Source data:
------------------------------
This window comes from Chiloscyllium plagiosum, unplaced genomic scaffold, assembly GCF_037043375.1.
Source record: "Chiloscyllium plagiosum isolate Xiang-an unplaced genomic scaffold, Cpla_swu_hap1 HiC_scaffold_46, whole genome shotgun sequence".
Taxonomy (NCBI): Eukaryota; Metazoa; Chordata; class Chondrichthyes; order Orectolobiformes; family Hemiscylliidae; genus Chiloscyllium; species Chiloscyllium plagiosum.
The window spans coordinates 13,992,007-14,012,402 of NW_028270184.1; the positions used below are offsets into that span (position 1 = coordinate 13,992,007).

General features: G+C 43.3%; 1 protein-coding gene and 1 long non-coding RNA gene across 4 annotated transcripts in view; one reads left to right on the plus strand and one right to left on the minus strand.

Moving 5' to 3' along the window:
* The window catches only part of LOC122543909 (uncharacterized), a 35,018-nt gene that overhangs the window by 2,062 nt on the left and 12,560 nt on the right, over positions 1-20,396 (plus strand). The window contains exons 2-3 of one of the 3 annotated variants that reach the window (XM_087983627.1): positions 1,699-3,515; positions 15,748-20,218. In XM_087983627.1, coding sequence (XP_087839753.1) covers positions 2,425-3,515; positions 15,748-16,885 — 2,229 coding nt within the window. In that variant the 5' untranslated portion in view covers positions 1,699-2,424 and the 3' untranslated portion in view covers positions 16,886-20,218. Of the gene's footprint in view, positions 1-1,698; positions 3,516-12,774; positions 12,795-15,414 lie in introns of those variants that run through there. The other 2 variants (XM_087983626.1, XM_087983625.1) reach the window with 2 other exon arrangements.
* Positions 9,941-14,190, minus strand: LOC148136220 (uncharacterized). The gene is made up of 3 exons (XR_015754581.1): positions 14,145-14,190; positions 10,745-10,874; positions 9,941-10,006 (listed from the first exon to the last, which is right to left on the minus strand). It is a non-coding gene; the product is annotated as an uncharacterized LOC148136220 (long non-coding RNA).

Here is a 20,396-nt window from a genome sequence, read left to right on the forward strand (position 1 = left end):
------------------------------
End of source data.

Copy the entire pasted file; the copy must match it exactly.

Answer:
This window comes from Chiloscyllium plagiosum, unplaced genomic scaffold, assembly GCF_037043375.1.
Source record: "Chiloscyllium plagiosum isolate Xiang-an unplaced genomic scaffold, Cpla_swu_hap1 HiC_scaffold_46, whole genome shotgun sequence".
Taxonomy (NCBI): Eukaryota; Metazoa; Chordata; class Chondrichthyes; order Orectolobiformes; family Hemiscylliidae; genus Chiloscyllium; species Chiloscyllium plagiosum.
The window spans coordinates 13,992,007-14,012,402 of NW_028270184.1; the positions used below are offsets into that span (position 1 = coordinate 13,992,007).

General features: G+C 43.3%; 1 protein-coding gene and 1 long non-coding RNA gene across 4 annotated transcripts in view; one reads left to right on the plus strand and one right to left on the minus strand.

Moving 5' to 3' along the window:
* The window catches only part of LOC122543909 (uncharacterized), a 35,018-nt gene that overhangs the window by 2,062 nt on the left and 12,560 nt on the right, over positions 1-20,396 (plus strand). The window contains exons 2-3 of one of the 3 annotated variants that reach the window (XM_087983627.1): positions 1,699-3,515; positions 15,748-20,218. In XM_087983627.1, coding sequence (XP_087839753.1) covers positions 2,425-3,515; positions 15,748-16,885 — 2,229 coding nt within the window. In that variant the 5' untranslated portion in view covers positions 1,699-2,424 and the 3' untranslated portion in view covers positions 16,886-20,218. Of the gene's footprint in view, positions 1-1,698; positions 3,516-12,774; positions 12,795-15,414 lie in introns of those variants that run through there. The other 2 variants (XM_087983626.1, XM_087983625.1) reach the window with 2 other exon arrangements.
* Positions 9,941-14,190, minus strand: LOC148136220 (uncharacterized). The gene is made up of 3 exons (XR_015754581.1): positions 14,145-14,190; positions 10,745-10,874; positions 9,941-10,006 (listed from the first exon to the last, which is right to left on the minus strand). It is a non-coding gene; the product is annotated as an uncharacterized LOC148136220 (long non-coding RNA).

Here is a 20,396-nt window from a genome sequence, read left to right on the forward strand (position 1 = left end):